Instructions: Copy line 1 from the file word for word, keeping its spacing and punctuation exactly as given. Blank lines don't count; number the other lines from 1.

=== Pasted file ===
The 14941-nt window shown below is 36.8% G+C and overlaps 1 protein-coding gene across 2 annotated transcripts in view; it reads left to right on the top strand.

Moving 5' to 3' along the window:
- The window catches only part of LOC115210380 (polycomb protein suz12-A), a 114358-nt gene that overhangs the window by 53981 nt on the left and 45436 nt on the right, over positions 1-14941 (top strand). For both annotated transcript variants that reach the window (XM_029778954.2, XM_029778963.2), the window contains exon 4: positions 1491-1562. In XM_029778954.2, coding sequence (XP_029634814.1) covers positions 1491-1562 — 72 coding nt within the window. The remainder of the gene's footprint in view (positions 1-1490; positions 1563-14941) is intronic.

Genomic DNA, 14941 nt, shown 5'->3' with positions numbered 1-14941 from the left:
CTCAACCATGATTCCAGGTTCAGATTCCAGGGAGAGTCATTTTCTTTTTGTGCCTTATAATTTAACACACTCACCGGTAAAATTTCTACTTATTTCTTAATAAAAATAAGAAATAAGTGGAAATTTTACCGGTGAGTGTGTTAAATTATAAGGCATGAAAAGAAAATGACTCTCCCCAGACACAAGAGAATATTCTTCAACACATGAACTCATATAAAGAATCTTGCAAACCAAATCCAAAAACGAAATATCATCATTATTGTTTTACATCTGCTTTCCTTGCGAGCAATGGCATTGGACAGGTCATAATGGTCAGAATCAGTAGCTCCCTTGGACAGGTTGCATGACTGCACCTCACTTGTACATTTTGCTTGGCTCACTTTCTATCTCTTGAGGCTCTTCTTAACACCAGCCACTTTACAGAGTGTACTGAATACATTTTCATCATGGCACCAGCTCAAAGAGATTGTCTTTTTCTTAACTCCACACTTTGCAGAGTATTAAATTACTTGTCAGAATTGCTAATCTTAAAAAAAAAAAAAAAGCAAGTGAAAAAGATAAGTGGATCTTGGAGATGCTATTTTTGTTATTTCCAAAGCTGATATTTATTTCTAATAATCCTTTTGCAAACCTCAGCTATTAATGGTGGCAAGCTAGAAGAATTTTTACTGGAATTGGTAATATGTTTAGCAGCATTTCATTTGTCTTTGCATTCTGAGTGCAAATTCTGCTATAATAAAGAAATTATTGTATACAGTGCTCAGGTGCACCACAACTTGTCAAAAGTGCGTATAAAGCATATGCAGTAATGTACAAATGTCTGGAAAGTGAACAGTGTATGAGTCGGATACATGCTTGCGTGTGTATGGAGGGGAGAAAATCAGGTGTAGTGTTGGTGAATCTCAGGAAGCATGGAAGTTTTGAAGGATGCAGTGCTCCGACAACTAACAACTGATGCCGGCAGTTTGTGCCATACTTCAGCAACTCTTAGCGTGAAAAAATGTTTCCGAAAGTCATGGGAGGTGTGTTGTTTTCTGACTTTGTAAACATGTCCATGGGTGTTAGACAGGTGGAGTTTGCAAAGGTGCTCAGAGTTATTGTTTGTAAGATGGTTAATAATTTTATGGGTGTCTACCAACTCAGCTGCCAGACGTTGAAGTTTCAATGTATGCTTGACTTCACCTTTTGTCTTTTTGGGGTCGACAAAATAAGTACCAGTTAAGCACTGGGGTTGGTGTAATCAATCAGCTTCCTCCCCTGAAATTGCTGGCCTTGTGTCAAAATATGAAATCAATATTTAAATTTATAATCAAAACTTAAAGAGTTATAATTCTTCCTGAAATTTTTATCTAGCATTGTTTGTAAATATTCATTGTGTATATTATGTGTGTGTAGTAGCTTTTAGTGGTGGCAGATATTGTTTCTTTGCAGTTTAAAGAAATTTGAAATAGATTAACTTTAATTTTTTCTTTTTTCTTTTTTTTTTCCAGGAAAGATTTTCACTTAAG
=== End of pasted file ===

The 14941-nt window shown below is 36.8% G+C and overlaps 1 protein-coding gene across 2 annotated transcripts in view; it reads left to right on the top strand.